Third in a series of reflections on student life at West Texas A&M University.
Of all the issues challenging students in pursuit of undergraduate degrees in universities across the nation, the most important is retention. Retention measures the number of people who, after the first year, return to the university where they began studies for a second year. According to U.S. News, the highest retention rates in America for national universities are 99% and occur at MIT and the University of Chicago. Regional universities typically have lower retention rates. At West Texas A&M University, according to the same U.S. News study, retention is 67%. At too many public and private universities in our nation, retention rates are less than one in three.
According to a FOX Business study, money is the top reason students drop out of college. 42% of the students in our nation who leave college do so for financial reasons, 32% for family commitments, followed by the college of choice not being a good personal fit, lack of time, health reasons and job loss. No matter the causes, too many students start and don’t finish. When students borrow money to obtain a degree, at least they leave with the product their incurred debt was intended to procure. The real tragedy is when students borrow money and obtain no degree. Responsible universities will find ways to encourage completion.
The first action we take at WT is honesty and transparency about the cost of study, the opportunities for employment after graduation and the value of “connecting” on campus. For many students, especially new freshmen, college can be filled with expectations when walking through the campus gate for the first time. Some of those expectations are not met. Students experience “buyer’s remorse.” Millennials find that their preparation for college study is not sufficient. According to a Walton Family Foundation funded report, only 39% of the millennial population, born between 1981 and 1996, believed their high school preparation was sufficient. Too many universities put too much blame on primary and secondary educators for the challenges that college students face in the classroom. We believe meeting students and working diligently to help them get where they want to be is essential. This reality is exacerbated by over half of our nation’s citizens, 52%, believing that higher education is not headed in the right direction. Leadership honesty and the reinforcement of clear expectations are critical in student life.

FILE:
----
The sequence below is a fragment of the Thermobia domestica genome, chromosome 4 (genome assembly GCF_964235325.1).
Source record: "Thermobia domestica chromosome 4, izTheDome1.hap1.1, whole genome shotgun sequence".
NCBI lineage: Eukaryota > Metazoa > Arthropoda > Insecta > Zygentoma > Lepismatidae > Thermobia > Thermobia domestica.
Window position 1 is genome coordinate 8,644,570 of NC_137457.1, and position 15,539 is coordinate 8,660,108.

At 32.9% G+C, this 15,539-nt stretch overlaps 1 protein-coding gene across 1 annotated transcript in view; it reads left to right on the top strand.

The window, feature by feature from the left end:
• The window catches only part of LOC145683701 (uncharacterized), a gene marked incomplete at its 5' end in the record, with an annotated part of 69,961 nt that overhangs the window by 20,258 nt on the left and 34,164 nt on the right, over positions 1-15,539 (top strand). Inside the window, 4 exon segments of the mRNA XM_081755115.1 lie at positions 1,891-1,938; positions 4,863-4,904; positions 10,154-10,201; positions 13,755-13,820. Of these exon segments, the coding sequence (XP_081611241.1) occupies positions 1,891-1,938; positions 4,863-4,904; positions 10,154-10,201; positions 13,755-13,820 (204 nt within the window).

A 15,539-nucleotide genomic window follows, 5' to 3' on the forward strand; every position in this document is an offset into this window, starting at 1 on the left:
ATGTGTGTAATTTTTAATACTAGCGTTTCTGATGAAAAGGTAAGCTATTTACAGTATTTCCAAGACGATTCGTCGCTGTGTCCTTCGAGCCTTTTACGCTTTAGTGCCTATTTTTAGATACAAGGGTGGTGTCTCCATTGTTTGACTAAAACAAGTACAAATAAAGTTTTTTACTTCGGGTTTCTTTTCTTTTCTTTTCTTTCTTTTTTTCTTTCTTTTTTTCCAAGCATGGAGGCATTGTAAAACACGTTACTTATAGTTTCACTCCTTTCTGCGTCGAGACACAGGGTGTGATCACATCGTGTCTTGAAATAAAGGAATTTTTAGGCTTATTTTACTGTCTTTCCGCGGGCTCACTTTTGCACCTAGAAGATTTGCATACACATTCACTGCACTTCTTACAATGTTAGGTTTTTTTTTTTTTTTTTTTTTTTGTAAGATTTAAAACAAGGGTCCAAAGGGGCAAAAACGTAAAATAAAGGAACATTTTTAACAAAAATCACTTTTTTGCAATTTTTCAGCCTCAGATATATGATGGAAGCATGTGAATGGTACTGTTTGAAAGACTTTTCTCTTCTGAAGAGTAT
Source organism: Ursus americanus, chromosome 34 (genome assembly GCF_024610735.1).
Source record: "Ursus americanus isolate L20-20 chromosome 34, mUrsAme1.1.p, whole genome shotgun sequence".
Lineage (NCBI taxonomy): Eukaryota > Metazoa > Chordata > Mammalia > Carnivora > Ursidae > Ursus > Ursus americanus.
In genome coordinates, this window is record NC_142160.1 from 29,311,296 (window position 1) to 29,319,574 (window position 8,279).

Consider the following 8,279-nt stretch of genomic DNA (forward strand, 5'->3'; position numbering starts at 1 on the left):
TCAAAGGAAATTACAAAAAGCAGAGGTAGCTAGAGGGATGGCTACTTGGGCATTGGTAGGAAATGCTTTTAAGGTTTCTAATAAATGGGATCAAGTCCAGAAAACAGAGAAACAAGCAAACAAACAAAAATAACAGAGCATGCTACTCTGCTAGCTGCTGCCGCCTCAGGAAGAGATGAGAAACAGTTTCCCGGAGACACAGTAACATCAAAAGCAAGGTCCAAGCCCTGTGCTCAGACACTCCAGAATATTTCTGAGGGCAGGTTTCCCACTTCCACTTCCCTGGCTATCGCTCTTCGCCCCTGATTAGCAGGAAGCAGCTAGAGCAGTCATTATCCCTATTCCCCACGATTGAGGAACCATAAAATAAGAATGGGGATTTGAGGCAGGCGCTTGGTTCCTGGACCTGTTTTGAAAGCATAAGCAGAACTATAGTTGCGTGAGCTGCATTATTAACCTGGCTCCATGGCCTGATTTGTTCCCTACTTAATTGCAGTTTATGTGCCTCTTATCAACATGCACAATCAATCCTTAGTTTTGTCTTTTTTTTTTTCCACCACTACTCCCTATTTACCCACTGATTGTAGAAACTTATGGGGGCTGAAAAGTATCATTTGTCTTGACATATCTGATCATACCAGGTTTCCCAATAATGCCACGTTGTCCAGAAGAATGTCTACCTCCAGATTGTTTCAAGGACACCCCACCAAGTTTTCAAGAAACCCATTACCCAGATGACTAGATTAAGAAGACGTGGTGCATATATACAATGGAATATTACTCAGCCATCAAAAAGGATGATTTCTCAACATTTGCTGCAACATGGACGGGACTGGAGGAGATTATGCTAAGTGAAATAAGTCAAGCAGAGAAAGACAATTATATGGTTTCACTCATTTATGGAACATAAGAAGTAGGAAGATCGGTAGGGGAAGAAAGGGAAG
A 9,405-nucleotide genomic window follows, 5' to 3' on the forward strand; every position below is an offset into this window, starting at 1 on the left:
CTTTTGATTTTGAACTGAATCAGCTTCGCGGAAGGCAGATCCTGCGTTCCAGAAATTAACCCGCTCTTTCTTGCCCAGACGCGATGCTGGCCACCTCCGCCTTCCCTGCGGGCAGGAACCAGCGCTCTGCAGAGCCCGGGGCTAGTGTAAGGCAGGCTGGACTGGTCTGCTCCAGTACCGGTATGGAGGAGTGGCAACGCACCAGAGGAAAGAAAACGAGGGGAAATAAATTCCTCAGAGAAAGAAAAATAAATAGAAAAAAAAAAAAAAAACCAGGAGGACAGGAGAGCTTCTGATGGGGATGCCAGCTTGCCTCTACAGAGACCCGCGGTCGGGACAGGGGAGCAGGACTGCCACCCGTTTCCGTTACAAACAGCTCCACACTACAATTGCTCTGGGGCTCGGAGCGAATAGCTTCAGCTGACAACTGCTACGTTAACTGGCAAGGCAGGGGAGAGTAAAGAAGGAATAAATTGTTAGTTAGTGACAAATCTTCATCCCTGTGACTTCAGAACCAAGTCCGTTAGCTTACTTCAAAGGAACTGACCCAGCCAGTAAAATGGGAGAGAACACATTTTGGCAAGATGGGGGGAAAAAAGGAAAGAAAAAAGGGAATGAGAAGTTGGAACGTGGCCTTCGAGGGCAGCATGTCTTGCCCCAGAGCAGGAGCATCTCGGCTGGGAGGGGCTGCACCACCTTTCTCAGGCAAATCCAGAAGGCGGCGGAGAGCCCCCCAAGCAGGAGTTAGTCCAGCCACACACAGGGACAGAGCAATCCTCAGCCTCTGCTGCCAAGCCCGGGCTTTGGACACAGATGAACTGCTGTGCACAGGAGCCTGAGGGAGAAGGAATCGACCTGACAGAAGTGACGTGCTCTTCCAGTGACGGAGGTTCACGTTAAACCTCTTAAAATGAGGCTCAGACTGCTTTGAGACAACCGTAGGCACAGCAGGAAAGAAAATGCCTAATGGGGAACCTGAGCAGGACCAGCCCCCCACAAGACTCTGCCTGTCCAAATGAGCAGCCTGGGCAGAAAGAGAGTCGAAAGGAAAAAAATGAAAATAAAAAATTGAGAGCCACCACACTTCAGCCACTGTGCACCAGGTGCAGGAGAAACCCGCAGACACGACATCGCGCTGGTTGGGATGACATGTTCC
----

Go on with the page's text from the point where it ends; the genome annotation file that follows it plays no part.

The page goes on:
Getting to know students personally before, during and after the admissions process is important. Clarity in communication and connections are crucial to WT as we “on-board” students. Faculty and staff building relationships through advising and teaching are all important aspects of connecting a student to any post-secondary place of study. Civitas Learning studied 55 colleges and universities and repeatedly found that academic and non-academic support structures increase the potential of students to finish their studies. They discovered how advisor meetings, Greek life, supplemental instruction, scholarships and tutoring play a significant role in increasing the likelihood that students will be retained.
Excellence in student life creates a “family-like” experience for students. The stronger this experience is, the more likely students will engage in and complete their studies. In all family experiences, keeping track of people and their activities builds a strong unit. This means that early warning signs of trouble for students should be tracked and intervention strategies should be part of the university experience. This, like a family structure, creates shared responsibility and interdependent accountability. Hundreds of student clubs and organizations at WT help sustain engagement and lead to a stronger academic experience. Since the diminishment of the university’s role in loco parentis, institutions have worked to avoid interaction with parents. This is unfortunate and not part of our collaborative relationship with parents, especially for traditional first-year students. Typically parents have a significant investment, and by this, we do not mean solely financial investment, but a complete emotional, intellectual and physical one. In student success, our collective goal is to nurture the student for their personal and professional benefit.
Persistence, closely related to retention, is action on the student’s part to stay in school. While it measures the student and their tenacity, retention focuses more on the institutional ability to help students finish. Students are changing. About one-third of the students enrolled in college overall are first-generation students. Also of interest is about one-third of all college students take at least one course online. These are remarkable shifts over the past few decades. Of particular interest at WT, students who might stop out of college for family or work-related requirements have the option to study online. Online enrollments provide them with another avenue to persist. As with retention, high persistence rates for university students demonstrate an intention to finish.
At WT, we know that engaged students, woven into the campus fabric, are more likely to be retained, which clearly benefits the institution as it marks an important legislative concern for universities. However, our service is what guides students to complete what they start, which would indicate a high persistence. Although these two measures of stick-to-it-ness are similar, they are not the same. At WT, we believe persistence represents the power of people to persevere and attain personal aspirations. That is our goal.
Walter V. Wendler is President of West Texas A&M University. His weekly columns are available at https://walterwendler.com/.
Mike Knox is the Vice President for Student Enrollment Engagement and Success at West Texas A&M University